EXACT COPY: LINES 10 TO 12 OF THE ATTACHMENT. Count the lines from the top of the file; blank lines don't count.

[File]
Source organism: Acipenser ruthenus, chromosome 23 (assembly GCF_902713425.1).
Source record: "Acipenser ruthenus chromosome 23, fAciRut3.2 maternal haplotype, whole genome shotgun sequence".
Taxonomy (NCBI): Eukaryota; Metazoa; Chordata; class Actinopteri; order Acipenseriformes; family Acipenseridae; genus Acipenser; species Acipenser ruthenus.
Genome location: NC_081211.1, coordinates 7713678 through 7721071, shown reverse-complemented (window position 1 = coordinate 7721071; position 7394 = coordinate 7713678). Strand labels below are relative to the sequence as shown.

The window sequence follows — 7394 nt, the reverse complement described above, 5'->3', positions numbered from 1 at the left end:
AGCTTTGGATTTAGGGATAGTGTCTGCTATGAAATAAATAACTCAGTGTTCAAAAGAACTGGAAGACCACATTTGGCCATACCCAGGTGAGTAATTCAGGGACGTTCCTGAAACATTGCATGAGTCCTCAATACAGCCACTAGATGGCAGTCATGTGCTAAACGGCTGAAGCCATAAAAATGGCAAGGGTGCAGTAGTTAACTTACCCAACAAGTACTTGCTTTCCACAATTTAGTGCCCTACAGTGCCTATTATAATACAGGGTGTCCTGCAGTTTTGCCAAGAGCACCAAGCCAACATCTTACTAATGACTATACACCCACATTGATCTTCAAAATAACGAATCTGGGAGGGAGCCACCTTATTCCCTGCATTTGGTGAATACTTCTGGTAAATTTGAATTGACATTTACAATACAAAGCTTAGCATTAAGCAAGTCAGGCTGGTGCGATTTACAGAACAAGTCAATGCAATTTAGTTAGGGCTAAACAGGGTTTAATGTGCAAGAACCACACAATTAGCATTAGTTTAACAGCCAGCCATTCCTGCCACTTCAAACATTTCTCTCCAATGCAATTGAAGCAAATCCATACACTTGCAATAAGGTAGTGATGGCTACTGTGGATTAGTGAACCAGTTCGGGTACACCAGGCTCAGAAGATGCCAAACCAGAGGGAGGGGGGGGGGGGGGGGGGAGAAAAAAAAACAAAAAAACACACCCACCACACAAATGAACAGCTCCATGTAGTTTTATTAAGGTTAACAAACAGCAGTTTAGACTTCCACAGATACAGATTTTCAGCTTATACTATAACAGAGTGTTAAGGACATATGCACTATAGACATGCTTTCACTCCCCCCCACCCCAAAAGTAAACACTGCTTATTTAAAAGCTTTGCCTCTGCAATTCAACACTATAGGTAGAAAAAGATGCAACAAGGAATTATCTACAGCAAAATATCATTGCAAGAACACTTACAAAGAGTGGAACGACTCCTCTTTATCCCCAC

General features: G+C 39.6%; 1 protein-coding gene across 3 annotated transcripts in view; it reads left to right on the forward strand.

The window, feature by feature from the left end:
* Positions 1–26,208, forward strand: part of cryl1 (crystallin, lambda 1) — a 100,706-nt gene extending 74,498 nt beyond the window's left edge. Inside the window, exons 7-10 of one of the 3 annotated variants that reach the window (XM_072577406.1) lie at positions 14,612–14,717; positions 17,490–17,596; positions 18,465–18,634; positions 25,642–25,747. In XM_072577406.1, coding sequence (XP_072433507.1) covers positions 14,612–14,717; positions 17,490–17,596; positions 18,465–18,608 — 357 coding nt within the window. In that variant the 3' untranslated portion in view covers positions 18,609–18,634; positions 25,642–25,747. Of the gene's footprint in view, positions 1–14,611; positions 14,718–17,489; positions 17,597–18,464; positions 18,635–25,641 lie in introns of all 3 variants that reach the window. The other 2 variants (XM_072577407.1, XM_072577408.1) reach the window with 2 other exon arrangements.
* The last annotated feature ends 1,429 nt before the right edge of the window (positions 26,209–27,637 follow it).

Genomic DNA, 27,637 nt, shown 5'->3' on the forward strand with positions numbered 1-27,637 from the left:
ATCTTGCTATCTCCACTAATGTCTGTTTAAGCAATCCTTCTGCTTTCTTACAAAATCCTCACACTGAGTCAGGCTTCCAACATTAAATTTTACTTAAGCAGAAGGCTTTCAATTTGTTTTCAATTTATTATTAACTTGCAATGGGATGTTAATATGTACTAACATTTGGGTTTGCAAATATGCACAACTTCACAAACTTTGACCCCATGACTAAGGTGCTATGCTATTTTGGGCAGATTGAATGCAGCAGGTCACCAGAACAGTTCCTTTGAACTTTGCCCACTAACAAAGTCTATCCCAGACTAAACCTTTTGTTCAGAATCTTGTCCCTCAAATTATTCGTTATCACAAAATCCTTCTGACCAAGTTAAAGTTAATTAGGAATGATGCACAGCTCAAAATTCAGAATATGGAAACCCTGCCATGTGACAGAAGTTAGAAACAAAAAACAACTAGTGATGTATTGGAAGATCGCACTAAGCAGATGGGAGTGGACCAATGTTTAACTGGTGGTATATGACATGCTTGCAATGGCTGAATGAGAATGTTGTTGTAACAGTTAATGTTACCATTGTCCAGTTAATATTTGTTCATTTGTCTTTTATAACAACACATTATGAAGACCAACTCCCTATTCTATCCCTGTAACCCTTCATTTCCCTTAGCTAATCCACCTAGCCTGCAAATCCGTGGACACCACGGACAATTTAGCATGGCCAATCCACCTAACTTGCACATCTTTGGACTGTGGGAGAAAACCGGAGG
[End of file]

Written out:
* The last annotated feature ends 1,429 nt before the right edge of the window (positions 26,209–27,637 follow it).

Genomic DNA, 27,637 nt, shown 5'->3' on the forward strand with positions numbered 1-27,637 from the left:
ATCTTGCTATCTCCACTAATGTCTGTTTAAGCAATCCTTCTGCTTTCTTACAAAATCCTCACACTGAGTCAGGCTTCCAACATTAAATTTTACTTAAGCAGAAGGCTTTCAATTTGTTTTCAATTTATTATTAACTTGCAATGGGATGTTAATATGTACTAACATTTGGGTTTGCAAATATGCACAACTTCACAAACTTTGACCCCATGACTAAGGTGCTATGCTATTTTGGGCAGATTGAATGCAGCAGGTCACCAGAACAGTTCCTTTGAACTTTGCCCACTAACAAAGTCTATCCCAGACTAAACCTTTTGTTCAGAATCTTGTCCCTCAAATTATTCGTTATCACAAAATCCTTCTGACCAAGTTAAAGTTAATTAGGAATGATGCACAGCTCAAAATTCAGAATATGGAAACCCTGCCATGTGACAGAAGTTAGAAACAAAAAACAACTAGTGATGTATTGGAAGATCGCACTAAGCAGATGGGAGTGGACCAATGTTTAACTGGTGGTATATGACATGCTTGCAATGGCTGAATGAGAATGTTGTTGTAACAGTTAATGTTACCATTGTCCAGTTAATATTTGTTCATTTGTCTTTTATAACAACACATTATGAAGACCAACTCCCTATTCTATCCCTGTAACCCTTCATTTCCCTTAGCTAATCCACCTAGCCTGCAAATCCGTGGACACCACGGACAATTTAGCATGGCCAATCCACCTAACTTGCACATCTTTGGACTGTGGGAGAAAACCGGAGG